In Arizona, with a total voting population of just 2.3 million, the involvement of 460,000 new Hispanic voters, 332,000 of them tending to the Democrats if they split 7:3, could upset the state’s proclivity to vote Republican in every presidential contest since 1952 (except 1996, when Ross Perot split the Republican vote, giving Bill Clinton the state). In 2012 in Arizona there were only 200,000 votes between Romney (1.2 million) and Obama (1 million). In the senatorial race, Republican Jeff Flake squeaked past the Democrat, Richard Carmona, by less than 100,000 votes. Immigration reform puts Flake’s Arizona’s Senate seat in deep jeopardy. Little wonder Flake is taking a prominent part in the Senate initiative.
In Texas, Obama won almost 2 million and Romney nearly 3 million votes out of a state-wide total of 5 million. If Texas’ 1.68 million new Americans were to divide 7:3 in favor of the Democratic candidate, the 1.18 million new Democratic votes would be enough to change the state from red to blue, taking with it the current tally of 38 winner-takes-all electoral college votes. An additional 1.7 million Americans would, of course, argue for a significant increase in the size of the electoral college. The senator for Texas, Ted Cruz, won in 2012 with a nearly million-vote majority over his Democratic rival, and the almost 1.2 million new Democratic voters would ensure a tight senatorial contest. When it comes to Texas House seats, the skillful drawing of county boundaries by the GOP is enough to ensure Republican victories, at least in the short run. As time goes on, however, as the former illegals become more confident and move away from the neighbors who have sheltered them, the new Americans could upset even the best-gerrymandered county contests.
Another big electoral prize is Florida with its 29 winner-takes-all electoral college votes. The state is evenly divided politically and in 2000 etched itself a place in history for its pivotal part in awarding the White House, after a dramatic U.S. Supreme Court battle, to George W. Bush. Last year Obama won in Florida by a whisker, a majority of just 74,000 in a turnout of 8.5 million. How the 720,000 new Americans in Florida vote in the future may decide who is president for years to come. That most of those new Americans are Hispanic gives an Hispanic presidential candidate, particularly one from Florida, an enormous advantage in the contest for the White House. Which is, perhaps, why Republican Senator Marco Rubio of Florida is currently playing such a prominent part in championing immigration reform.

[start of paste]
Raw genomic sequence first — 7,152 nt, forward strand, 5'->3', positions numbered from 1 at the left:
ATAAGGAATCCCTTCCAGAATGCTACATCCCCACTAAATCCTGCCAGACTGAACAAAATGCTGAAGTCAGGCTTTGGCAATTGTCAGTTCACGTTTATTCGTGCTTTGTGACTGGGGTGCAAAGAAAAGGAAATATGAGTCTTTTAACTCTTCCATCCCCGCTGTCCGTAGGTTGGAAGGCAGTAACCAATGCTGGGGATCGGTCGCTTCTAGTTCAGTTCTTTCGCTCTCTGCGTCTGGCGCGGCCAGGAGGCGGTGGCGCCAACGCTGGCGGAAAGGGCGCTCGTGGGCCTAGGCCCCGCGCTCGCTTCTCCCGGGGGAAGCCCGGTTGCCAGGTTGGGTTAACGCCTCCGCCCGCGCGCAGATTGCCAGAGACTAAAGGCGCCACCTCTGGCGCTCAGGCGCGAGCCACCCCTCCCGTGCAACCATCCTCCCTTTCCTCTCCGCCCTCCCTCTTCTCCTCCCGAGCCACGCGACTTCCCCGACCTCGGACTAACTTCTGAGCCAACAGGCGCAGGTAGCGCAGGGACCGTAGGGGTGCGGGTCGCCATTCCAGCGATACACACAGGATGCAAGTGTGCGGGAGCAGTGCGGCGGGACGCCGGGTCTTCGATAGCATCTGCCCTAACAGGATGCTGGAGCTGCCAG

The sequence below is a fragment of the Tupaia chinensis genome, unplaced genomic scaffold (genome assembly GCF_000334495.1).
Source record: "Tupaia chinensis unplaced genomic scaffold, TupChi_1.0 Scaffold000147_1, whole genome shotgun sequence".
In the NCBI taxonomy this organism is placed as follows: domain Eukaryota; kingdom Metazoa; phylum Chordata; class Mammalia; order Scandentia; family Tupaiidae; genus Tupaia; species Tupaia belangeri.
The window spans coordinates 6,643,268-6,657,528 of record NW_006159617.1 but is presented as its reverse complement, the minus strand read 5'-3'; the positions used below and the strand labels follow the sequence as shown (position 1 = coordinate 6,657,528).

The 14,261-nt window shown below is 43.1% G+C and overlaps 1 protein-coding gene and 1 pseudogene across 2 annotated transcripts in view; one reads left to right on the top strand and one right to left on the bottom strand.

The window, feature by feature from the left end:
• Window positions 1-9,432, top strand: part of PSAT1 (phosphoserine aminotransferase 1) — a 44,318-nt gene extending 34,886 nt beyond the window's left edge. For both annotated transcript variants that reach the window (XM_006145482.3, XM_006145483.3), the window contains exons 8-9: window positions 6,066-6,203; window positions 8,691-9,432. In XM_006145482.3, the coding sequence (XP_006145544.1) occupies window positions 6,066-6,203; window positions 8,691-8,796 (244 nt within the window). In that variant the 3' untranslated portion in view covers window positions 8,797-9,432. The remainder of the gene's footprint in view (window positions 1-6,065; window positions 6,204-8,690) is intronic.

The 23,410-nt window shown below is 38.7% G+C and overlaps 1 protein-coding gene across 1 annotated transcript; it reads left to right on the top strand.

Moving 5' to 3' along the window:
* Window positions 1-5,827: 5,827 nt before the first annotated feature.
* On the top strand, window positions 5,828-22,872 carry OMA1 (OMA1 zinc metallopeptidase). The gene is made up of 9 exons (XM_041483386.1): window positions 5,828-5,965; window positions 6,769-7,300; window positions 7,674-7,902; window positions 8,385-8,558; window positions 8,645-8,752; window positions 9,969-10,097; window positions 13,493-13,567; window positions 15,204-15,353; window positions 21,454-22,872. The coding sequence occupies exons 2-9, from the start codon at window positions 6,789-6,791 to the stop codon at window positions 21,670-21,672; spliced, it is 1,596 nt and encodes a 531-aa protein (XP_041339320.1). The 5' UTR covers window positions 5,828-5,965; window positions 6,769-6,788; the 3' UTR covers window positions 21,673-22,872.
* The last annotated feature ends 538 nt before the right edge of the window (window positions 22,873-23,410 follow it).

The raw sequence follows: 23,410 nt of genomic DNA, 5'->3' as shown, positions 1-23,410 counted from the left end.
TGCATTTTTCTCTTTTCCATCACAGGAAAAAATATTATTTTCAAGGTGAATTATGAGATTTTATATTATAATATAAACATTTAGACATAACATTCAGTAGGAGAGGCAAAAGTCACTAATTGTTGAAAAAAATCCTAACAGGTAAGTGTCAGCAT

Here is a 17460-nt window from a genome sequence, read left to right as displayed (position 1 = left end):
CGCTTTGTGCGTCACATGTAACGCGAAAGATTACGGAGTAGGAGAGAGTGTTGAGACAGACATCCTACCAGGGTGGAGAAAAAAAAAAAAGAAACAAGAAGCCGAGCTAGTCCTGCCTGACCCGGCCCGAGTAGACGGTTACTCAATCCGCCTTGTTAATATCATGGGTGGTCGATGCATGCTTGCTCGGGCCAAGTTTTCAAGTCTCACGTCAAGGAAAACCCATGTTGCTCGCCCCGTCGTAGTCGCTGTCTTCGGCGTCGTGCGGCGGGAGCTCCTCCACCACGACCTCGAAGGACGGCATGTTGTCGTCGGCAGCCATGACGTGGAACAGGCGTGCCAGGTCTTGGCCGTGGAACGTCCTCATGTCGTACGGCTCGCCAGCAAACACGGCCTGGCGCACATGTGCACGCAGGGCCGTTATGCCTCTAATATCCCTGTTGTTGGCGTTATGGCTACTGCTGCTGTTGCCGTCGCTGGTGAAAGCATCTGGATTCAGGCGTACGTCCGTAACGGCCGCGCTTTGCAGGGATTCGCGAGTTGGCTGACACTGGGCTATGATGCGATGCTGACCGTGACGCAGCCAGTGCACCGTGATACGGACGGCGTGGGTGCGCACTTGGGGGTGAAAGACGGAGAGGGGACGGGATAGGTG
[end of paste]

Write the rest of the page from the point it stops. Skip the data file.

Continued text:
But Florida is different from Texas and the other states with a burgeoning Hispanic population. Florida’s Hispanics, who make up 17 percent of voters and mostly hail from Cuba, have different attitudes from Hispanic-Americans in general who mostly come from Mexico. Hispanic immigrants are economic migrants who come to America looking for jobs. Cuban-Americans, however, escaped the tyranny of the Castro brothers’ communist regime that until recently tried to outlaw the free market. Cuban-Americans tend to look more favorably upon Republican free-market ideas and are often skeptical of Democratic policies that stress the importance of a strong government role in improving society. Whereas last November, Obama attracted the votes of non-Cuban Hispanics in Florida by 68 percent to 32 pecent, among Cuban-Americans the figure was just 60 points to 39.
Rubio, a Cuban-American, knows his ethnic base well. His grandfather was an illegal immigrant from Cuba and his parents were Cuban immigrants. Although in the Senate barely two years, he is leading the Republican efforts there to reform immigration and bring the 720,000 new American Floridians into the GOP fold. Although his proposals are reasonable and fair, the president has outflanked him. Rubio insists there be a “trigger” that only sets illegals on a road to citizenship when border security is tightened. There is further opposition from John McCain for those in a gay-marriage to enjoy the same rights as all other illegals applying for citizenship.
They should tread carefully. The Republicans already face electoral defeat without end by alienating the large and growing Hispanic community because of their resistance to immigration reform. Republican backing this time is the first step on a long road of rehabilitation for a party that generally reflects the intolerant views about minorities of the uneducated white males that form its base. It is going to take many years before Hispanics abandon their allegiance to the Democrats who for years have taken their side over not only immigration but rights for women and low-paid workers. Rubio may imagine that Florida is different, which it is. But if he or any other Republicans stand in the way of a swift resolution of America’s festering illegal immigration problem, they will pay a high price at the ballot box for years to come.
Nicholas Wapshott’s Keynes Hayek: The Clash That Defined Modern Economics is published by W.W. Norton. Read extracts here.